“The withdrawal of this proposed rule by the U.S. Coast Guard is long overdue. After sitting on the shelf for nearly 20 years, the provisions contained in the proposed rule have long ago been rendered obsolete by an industry that prides itself on embracing technological advances.
Today’s Interior announcement is gratifying in that industry concerns have been heard and the resulting regulation encourages energy development while still remaining vigilant about protecting the environment from unnecessary methane emissions.
The International Association of Drilling Contractors (IADC) recently donated a kiosk loaded with interactive educational information about the upstream oil and gas industry to the Ocean Star Offshore Drilling Rig Museum and Education Center in Galveston, Texas.
The U.S. House Committee on Natural Resources passed three bills that will eliminate delays in the Bureau of Land Management’s (BLM) onshore permitting process. IADC supports today’s passage of H.R. 6087: Removing Barriers to Energy Independence Act; H.R 6088: Streamlining Permitting Efficiencies in Energy Development Act and H.R. 6107: Ending Duplicative Permitting Act.
“As the owners and operators of drilling rigs and blowout preventers, IADC members have been acutely impacted by some provisions of the rule. Far from advocating scrapping the entire well control rule or other rules issued after Macondo, as some opponents of today’s proposal have argued, IADC has asked that the well control rule’s requirements be appropriately refined to increase their effectiveness while removing those provisions that add unnecessary costs without increasing safety, and it sounds like this is exactly what BSEE has done through its surgical approach in its revision of the rule."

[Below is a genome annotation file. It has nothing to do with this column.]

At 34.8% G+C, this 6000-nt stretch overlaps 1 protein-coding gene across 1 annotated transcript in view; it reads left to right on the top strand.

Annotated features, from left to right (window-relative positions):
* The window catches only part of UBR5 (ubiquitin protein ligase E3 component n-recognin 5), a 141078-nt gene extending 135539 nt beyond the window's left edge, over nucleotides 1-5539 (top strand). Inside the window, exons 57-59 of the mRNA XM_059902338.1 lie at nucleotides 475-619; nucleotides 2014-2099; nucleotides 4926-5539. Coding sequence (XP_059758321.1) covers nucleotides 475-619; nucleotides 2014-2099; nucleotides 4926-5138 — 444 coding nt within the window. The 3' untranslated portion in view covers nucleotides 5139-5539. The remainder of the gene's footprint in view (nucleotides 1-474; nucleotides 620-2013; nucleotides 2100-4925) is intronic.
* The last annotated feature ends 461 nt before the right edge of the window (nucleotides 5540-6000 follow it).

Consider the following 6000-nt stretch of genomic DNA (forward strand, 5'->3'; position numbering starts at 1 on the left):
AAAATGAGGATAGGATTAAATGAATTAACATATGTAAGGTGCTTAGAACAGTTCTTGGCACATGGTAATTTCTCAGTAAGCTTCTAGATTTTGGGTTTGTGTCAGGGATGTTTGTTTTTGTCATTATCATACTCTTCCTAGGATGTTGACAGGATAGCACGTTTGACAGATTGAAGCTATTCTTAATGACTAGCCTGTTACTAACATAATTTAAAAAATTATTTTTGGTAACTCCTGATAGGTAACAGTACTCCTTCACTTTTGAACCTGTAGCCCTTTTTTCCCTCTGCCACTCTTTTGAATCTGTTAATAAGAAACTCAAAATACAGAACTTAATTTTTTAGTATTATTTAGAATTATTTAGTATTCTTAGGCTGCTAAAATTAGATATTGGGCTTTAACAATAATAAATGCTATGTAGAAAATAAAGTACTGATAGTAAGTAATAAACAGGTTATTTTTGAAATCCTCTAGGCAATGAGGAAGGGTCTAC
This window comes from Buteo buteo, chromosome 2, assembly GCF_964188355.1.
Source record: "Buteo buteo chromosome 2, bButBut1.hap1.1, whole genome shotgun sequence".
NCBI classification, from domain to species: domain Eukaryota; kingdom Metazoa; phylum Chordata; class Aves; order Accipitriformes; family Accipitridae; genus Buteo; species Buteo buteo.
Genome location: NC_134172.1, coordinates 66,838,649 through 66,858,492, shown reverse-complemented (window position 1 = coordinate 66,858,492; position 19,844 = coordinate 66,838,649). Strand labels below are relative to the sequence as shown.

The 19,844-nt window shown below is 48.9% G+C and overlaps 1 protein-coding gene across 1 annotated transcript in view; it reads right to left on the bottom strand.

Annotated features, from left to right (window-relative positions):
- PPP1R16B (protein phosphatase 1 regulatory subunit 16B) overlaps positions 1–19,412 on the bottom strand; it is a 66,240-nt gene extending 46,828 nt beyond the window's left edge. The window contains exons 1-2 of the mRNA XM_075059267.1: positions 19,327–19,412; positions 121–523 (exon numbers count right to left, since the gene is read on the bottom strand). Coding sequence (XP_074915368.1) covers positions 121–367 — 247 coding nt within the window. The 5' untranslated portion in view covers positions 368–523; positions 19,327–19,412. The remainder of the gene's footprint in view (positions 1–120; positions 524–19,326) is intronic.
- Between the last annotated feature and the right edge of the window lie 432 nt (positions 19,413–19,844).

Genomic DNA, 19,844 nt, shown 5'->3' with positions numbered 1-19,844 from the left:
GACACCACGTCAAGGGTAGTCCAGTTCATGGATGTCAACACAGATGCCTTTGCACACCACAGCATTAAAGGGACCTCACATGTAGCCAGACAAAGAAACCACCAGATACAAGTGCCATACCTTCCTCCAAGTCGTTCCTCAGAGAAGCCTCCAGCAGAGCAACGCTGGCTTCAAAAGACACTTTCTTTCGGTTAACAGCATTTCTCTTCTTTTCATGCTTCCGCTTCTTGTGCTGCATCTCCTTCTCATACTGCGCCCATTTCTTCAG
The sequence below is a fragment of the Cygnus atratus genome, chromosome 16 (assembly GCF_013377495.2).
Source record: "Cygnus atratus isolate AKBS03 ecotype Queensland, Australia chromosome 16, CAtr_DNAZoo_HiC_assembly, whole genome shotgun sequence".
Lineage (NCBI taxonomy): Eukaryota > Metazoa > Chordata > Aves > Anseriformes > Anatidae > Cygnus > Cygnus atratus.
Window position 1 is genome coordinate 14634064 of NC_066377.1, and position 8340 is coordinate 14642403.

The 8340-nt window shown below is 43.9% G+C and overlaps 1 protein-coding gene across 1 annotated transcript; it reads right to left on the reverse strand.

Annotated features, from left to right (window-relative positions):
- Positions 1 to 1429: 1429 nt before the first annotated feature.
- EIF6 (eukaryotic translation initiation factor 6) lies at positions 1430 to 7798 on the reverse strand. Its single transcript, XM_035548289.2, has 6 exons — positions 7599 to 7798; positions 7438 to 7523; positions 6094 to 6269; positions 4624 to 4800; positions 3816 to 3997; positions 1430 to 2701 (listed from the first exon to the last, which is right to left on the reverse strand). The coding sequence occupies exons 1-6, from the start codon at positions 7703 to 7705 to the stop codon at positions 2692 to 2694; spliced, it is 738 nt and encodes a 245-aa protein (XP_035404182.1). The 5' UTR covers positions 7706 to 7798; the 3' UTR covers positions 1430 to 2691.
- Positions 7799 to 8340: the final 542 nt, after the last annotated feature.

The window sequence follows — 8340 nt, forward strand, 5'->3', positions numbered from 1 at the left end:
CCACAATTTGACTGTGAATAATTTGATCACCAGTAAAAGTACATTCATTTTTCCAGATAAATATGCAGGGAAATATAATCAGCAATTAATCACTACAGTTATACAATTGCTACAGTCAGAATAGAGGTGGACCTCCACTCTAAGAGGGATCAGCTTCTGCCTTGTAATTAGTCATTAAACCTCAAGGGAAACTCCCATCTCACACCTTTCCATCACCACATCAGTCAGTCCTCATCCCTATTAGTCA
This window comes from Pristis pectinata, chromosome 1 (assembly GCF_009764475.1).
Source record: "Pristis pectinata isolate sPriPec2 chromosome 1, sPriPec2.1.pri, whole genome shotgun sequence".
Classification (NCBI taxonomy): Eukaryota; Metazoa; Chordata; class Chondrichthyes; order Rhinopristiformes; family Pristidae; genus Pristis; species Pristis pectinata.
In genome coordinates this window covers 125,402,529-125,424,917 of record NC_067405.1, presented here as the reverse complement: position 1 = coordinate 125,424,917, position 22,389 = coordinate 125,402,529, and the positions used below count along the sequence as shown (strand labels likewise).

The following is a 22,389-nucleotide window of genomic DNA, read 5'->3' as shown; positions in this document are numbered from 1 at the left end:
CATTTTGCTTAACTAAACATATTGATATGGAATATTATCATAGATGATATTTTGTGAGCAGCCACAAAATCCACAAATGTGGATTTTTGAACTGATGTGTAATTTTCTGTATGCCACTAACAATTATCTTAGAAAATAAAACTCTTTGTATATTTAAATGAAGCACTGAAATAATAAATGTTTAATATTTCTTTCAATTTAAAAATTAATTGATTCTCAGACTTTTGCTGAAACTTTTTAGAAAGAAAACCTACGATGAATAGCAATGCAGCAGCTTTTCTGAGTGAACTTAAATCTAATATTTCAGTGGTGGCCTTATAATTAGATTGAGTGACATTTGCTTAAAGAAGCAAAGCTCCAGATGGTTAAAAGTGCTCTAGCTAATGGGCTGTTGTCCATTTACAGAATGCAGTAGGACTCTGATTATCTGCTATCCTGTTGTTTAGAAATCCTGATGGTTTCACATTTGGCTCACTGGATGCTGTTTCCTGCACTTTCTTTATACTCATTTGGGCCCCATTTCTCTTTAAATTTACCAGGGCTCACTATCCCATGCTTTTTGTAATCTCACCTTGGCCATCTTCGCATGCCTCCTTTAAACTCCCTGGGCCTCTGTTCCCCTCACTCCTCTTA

“Today’s sale, with 159 bids from 33 bidding companies on the 148 tracts offered, reflects the oil and gas industry’s improving market conditions and a regulatory environment which is favorable to the safe and responsible development of the vast amount of U.S. offshore natural resources.
“The State of Florida often points to its beaches and thriving tourism industry as justification for its exclusion from drilling activity. The reality is that outdoor tourism and offshore oil and gas exploration and production can coexist, and we believe that they should. The Eastern Gulf of Mexico alone, at 64.5 million acres, is projected to contain 3.6 billion barrels of oil, which would in turn support 230,000 jobs and contribute $18 billion per year to the economy. And for Florida, the available data indicates that the recoverable resources lie 100 miles or more off the coast; far from the beaches and the view of tourists who can only see 3-12 miles out on the horizon.”
International Association of Drilling Contractors (IADC) President Jason McFarland issued the following statement regarding Interior Secretary Zinke’s announcement that the 2019-2024 Outer Continental Shelf Oil & Gas Leasing Proposed Program will exclude waters offshore Florida: